These principles appear in lexical priority, under which the basic liberties must be secured and satisfied before considering the following principles, and “infringements of the basic equal liberties… cannot be justified, or compensated for, by greater social and economic advantages” (Rawls 1999). Some of these basic liberties include suffrage; freedom of speech, assembly, or thought; freedom from oppression or physical assault; a right to personal property; and freedom from arbitrary arrest or seizure. Once these basic liberties are ensured, any disparity in social primary goods (like income or power) or natural primary goods (like health or intelligence) must work to everyone’s advantage. Thus, a strict egalitarian requisite exists only for the first principle, whereas the following two allow for inequality insofar as this inequality results from a just process.
Now that we have a fuller understanding of Rawls’ theory of justice, we can easily identify the ways in which Hawai`i’s Board of Health’s actions fell short of what is expected of a just arrangement. If we disagree with the conflation of the term “leper” with “convict” that the 1865 Act committed (as it is not clear that criminals deserve the same scope of protection under Rawls’ theory, and is even less clear that contracting leprosy amounts to a criminal act), leprosy patients were clearly stripped of their basic liberties. Proclaiming them as “civilly dead” disenfranchised patients, and premature execution of their wills surely constituted a perverse form of arbitrary seizure of property. The experiments performed by Arning and Mouritz, as well as vivid descriptions of non-consenting patients’ frequent biopsies, certainly violated their freedom from physical assault and dismemberment (Tayman 2006).
Inhered in Rawls’ theory of justice is a strong case for the defense of human rights, a “core list” that is largely synonymous with the basic liberties previously mentioned (Wenar 2017). Matthew Daly’s legal analysis of the treatment of leprosy patients in Hawai`i, in context of the Rome Statute of the International Criminal Court, has similarly found fault in the Board of Health’s policies by evidence of “forcible transfer, imprisonment in violation of international law, torture, forced sterilization, and persecution” (Daly 2007). In other words, leprosy patients sent to Kalaupapa endured serious and serial crimes against humanity that would not be tolerated today.
Using Rawls’ theory of justice, we have evinced the injustices that leprosy patients in Hawai`i faced when forcibly separated and isolated at Kalaupapa. This reasoning is in direct contrast with the utilitarian approach described earlier and comes to very divergent conclusions on the ethical culpability of those involved with their banishment. As mentioned previously, the two accounts of justice presented do not purport to provide an account of the moral deliberation Hawai`i’s Board of Health actually used (although the recency of Rawls’ theory and the legacy of public health suggest this utilitarian-based normative claim could also be a descriptive one). However, given the stigma traditionally associated with leprosy, I shall now focus on how the inimical concepts of stigmatization and self-respect might influence asymmetrical adoption of these theories of justice regarding Kalaupapa transfers. The next section discusses the role that stigma could likely play in promoting a utilitarian conception of justice to serve proponents of isolation policies, as well as the antithetical nature of stigmatization in a Rawlsian theory of justice that promotes self-respect.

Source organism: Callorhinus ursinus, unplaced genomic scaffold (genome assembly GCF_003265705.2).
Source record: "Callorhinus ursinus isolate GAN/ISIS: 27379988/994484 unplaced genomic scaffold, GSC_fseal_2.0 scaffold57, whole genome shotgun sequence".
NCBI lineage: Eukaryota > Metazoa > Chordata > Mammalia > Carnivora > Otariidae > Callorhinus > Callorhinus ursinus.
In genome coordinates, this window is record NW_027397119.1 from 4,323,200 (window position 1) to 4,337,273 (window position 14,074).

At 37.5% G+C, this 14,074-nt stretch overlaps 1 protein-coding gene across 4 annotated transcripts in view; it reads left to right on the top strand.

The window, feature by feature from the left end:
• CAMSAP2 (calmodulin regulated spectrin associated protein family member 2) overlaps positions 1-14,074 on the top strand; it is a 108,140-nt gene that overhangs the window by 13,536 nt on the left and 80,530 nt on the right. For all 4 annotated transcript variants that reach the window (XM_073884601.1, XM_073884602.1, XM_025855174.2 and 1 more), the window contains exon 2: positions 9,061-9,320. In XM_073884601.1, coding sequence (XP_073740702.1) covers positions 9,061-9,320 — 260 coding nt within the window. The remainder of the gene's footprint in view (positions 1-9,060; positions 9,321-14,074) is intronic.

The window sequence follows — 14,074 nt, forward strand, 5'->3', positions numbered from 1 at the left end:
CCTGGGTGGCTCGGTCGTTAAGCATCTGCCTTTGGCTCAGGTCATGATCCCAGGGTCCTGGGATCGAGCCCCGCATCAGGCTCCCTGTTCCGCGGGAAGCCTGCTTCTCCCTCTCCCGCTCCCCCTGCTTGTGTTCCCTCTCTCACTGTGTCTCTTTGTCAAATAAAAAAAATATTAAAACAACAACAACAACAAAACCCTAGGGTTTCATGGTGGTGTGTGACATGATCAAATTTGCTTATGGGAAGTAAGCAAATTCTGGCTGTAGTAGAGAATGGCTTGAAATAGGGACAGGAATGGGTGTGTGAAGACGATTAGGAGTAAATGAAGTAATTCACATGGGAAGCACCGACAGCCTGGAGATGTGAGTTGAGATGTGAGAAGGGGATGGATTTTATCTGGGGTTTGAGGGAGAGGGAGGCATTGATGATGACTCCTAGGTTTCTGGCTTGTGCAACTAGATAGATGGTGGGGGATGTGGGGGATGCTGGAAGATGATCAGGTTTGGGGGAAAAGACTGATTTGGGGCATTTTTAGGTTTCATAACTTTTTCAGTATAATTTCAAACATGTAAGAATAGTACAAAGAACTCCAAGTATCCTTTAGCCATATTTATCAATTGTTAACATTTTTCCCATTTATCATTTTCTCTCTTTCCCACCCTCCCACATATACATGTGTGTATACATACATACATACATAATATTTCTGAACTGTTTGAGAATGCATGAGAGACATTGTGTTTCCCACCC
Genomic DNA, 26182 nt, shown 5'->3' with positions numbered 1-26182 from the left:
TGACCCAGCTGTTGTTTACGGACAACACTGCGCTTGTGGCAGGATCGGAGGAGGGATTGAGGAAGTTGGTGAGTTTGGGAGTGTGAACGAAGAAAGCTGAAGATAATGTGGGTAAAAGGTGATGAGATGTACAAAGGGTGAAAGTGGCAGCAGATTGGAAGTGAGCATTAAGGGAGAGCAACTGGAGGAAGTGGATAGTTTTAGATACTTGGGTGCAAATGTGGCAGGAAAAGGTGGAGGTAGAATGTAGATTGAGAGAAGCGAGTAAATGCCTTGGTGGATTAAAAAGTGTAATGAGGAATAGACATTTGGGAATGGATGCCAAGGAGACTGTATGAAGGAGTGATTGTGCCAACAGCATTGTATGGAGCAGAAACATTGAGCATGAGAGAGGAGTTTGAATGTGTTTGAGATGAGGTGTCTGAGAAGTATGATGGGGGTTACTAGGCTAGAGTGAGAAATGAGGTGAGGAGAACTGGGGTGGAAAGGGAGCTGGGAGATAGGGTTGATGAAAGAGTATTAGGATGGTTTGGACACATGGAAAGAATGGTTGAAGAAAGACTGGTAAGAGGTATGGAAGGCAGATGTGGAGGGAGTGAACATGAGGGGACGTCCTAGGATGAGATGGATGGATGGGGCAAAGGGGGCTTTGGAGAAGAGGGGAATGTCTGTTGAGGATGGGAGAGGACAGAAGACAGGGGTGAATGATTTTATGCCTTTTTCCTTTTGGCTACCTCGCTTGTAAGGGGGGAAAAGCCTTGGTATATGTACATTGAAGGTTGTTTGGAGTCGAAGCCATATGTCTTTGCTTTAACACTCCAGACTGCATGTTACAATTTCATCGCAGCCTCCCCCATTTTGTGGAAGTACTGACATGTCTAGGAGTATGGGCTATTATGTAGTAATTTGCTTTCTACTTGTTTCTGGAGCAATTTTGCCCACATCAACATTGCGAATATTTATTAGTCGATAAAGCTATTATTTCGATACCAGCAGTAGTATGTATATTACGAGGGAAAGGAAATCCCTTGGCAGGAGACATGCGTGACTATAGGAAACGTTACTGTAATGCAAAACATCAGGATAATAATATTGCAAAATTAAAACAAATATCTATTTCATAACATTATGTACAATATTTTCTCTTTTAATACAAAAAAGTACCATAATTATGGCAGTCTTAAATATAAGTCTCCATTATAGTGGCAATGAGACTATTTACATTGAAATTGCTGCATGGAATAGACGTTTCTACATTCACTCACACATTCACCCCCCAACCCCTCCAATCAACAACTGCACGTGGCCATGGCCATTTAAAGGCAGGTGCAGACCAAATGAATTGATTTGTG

The Roles of Stigma and Self-Respect in the Dichotomy of Justice
The Oxford Dictionary of English defines stigma as “a mark of disgrace associated with a particular circumstance, quality, or person” (Stevenson 2010). It involves the internalization of some external judgment in such a way that the stigmatized themselves come to view a certain personal trait as undesirable or disgusting. It is a subtle distinction from discrimination yet works to devalue and discredit individuals nonetheless in a way that is self-perpetuating (Courtwright 2009).
How might the existence of a stigma cause one to seek out utilitarian justification of forcibly banishing leprosy patients? On the one hand, the Kalaupapa settlement represents a physical manifestation of the theoretical concept of stigma, in which one becomes displaced within one’s own society. In effect, the stigmatization of leprosy patients cast them as outsiders and could serve to normalize their exile—because outcasts qua outcasts belong outside. Thus, the utilitarian argument in favor of protecting public health and economic stability of society would have little counterbalance of any normative weight, and the benefits of an isolation policy could therefore be overrepresented in a utilitarian calculus. Although Mill mandates in his Utilitarianism that all individuals’ interests be accounted for equally, “laws and social arrangements should place the happiness…of every individual, as nearly as possible in harmony with the interest of the whole” (Mill and Sher 2002). If the “whole” in question predominantly finds leprosy repugnant, fearsome, and possibly contagious, there is no moral quandary for the utilitarian in overriding the interests of the individual patient. Similar experiences have been noted in studies on stigma surrounding HIV/AIDS patients, as communities take the “utilitarian strategy” of withdrawing support for those deemed no longer part of or contributive to the social group (Stein 2003).